11.30 start eating lunch at desk but continue to work.
3.30 notice it's noisy as school children are leaving
4.00 notice it's quiet as staff have started to leave
5.30 leave work to collect kids from after school club (if it's dhs turn I usually stay at work till at least 6/6.30)
6.15 arrive home, do some house work, start tea
(Some nights DH does tea it we have something very easy and I get my lap top out and work while watching tv)
7.00 eat
7.30 clear up (DH and kids usually gone up living room)
Go to living room to watch tv.
9.00 send kids to bed
9.30 tell kids to stop fighting and they should have been in bed at 9.00
10.00 turn off Lap top if I've been working go to bed and hear dd has tv on so go and tell her off
Watched tv till11 then go to sleep.

It's a late night tonight at its dh's bday tomorrow so he has the day off. I'm going to regret not going to bed tomorrow 😂

Most weeks I work 45-50 hours a week. Thankfully my DH is great a doing his share of child collections (actually he does more than his share) which enables me to work more hours. Just wish he did more house work.

FoodieToo Mon 04-Mar-19 23:10:02

My earlier post should say' dreadful' !

FoodieToo Mon 04-Mar-19 23:06:10

Good for you ! I love it . It's so nice being able to really interact with the kids as opposed to try to manage a whole class !

Youngandfree Mon 04-Mar-19 23:02:02

@FoodieToo 💕💕💕I’m moving to learning support next year!! 🙌 can’t wait!!

FoodieToo Mon 04-Mar-19 22:58:32

I teach in Ireland too and LOVE my job. I am working in learning support at the moment so it's even nicer and more or less stress free.
I earn 69k euro ( teaching 25 years ).

I leave work at 2.30 every day and am home having picked up my kids by 3pm. Cannot understand what is going on with teaching in the UK. It's dreadul !

mitzmoo Mon 04-Mar-19 22:39:37

0630 - alarm goes off
0650 - in bath and make up/hair (please these people who can be showered and ready in 15 mins tell me your secret!)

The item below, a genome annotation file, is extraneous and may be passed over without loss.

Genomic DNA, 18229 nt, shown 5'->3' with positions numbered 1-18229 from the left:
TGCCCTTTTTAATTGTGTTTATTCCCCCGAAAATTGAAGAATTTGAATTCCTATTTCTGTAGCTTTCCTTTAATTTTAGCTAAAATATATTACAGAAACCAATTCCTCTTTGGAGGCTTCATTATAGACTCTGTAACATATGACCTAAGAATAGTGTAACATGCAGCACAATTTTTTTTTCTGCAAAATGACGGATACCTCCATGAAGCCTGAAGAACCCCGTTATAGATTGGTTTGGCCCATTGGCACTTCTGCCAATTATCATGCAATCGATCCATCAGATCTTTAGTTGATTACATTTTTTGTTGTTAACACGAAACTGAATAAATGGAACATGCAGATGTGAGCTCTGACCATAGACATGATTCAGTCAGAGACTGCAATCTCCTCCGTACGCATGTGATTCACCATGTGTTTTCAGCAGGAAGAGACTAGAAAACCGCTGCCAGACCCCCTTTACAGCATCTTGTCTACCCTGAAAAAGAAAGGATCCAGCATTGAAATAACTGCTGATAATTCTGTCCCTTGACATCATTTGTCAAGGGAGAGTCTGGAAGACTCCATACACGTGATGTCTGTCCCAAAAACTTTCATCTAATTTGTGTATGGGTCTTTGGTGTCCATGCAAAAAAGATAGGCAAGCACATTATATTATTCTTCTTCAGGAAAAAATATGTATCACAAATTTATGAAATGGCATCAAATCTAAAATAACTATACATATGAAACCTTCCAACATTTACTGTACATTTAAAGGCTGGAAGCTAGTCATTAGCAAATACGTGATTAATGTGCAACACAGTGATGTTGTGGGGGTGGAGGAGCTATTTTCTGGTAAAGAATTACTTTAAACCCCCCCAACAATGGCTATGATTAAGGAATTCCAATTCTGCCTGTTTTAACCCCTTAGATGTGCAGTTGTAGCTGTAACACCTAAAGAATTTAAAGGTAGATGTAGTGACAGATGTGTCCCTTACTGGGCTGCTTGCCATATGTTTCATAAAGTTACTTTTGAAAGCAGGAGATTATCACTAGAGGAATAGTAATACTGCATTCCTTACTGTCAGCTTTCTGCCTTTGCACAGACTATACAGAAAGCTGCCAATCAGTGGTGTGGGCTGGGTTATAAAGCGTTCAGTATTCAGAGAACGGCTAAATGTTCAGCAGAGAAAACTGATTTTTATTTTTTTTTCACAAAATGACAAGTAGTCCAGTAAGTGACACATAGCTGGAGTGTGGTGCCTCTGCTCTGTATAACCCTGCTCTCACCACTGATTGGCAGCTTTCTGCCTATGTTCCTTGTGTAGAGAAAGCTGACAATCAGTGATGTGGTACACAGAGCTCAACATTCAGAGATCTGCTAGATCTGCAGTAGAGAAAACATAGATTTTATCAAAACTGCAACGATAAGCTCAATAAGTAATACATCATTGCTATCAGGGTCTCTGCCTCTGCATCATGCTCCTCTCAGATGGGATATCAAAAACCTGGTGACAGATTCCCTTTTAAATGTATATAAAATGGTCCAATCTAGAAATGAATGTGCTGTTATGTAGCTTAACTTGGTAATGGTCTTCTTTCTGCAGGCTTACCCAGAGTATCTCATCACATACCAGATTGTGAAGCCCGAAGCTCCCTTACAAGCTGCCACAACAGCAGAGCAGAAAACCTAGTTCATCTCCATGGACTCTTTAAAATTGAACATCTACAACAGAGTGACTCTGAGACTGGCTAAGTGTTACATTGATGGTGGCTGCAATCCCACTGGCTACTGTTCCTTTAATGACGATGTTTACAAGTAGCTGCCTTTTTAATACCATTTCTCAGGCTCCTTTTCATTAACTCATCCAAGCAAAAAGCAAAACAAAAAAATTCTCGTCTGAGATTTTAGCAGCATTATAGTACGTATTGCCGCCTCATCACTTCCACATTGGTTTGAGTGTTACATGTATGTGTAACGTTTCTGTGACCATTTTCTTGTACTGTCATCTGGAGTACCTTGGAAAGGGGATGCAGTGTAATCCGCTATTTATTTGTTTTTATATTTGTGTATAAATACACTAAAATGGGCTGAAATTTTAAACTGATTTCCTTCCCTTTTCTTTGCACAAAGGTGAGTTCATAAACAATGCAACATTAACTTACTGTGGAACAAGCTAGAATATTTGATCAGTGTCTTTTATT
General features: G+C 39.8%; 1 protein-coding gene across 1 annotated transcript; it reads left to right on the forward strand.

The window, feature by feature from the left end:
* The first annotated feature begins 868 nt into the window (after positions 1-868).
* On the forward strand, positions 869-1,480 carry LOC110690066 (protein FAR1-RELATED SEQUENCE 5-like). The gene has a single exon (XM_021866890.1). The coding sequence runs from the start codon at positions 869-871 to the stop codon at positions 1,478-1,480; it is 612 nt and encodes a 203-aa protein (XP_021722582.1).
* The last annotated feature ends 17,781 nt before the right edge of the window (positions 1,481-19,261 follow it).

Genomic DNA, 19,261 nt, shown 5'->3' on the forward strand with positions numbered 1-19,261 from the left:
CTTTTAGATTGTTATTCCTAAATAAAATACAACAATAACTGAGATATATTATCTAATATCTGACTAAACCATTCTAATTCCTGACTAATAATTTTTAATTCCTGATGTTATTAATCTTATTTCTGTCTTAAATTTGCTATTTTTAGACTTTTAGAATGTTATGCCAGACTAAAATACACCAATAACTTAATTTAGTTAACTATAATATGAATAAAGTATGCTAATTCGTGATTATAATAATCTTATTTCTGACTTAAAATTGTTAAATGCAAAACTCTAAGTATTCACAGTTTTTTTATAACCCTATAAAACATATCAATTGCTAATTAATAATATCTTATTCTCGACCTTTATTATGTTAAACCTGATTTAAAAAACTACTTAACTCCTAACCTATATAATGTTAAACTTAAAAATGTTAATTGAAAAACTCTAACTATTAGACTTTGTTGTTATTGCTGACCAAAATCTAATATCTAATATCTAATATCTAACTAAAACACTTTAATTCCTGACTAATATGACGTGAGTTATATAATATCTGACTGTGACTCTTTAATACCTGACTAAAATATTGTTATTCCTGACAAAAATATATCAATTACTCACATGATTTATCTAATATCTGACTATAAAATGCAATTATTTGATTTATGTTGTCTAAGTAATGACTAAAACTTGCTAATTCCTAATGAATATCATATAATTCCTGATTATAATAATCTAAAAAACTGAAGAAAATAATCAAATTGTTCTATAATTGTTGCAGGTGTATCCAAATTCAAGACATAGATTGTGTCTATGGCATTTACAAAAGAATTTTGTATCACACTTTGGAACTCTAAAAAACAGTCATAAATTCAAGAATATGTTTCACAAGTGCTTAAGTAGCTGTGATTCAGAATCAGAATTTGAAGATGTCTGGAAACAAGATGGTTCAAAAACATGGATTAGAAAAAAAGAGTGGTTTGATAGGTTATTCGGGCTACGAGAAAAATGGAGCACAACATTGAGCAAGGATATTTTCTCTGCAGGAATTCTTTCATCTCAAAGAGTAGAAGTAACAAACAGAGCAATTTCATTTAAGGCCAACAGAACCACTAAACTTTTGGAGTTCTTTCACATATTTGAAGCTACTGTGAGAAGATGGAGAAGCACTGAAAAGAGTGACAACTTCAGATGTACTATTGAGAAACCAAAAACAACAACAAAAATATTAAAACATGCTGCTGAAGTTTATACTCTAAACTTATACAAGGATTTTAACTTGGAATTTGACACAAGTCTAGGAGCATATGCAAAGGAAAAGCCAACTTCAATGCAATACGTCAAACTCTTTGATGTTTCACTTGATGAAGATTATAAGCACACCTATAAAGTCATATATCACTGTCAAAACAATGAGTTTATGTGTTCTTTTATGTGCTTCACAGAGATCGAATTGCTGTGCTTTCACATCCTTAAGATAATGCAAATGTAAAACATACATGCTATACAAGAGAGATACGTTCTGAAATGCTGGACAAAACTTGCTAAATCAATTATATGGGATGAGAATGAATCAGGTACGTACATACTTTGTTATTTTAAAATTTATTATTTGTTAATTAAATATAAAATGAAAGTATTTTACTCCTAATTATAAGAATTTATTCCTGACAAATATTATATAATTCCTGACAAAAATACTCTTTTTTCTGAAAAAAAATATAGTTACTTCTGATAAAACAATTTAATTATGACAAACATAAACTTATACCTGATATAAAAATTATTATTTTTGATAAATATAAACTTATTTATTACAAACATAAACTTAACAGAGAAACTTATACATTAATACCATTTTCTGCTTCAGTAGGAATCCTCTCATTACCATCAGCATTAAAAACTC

0655 - make son's breakfast
0700 - put a load of washing in, make beds
0710 - have breakfast
0730 - watch tv
0730 - leave for work
0800 - start work - answer urgent messages - patients admitted overnight and consultant has to attend
0830 - answer urgent emails from management such as 'this patient needs operated on by blah - I explain for the umteenth time there are not enough hours in the day, there is nowhere to fit the patient in and my consultant doesn't care one iota (with more colourful language) about targets - he decides on clinical need.

0900 - 1200 - transcribe urgent dictation, apologise to numerous patients why they don't have an op date, take a load of abuse, apologise, advise them to contact PALS

1200 -1300 - Check my theatre list - ask my consultant what order he wants - beg him to add an extra which won't go down well with the theatre staff

1300 - 1700 - book operations, book appointments, prioritise results (yes, we mere admin can actually learn what results are urgent or not and don't think we're doctors)

1730 - home and chill and wondering why I'm paid so little to put up with such ignorant people who expect everything for nothing and everything when they don't give a dime to the NHS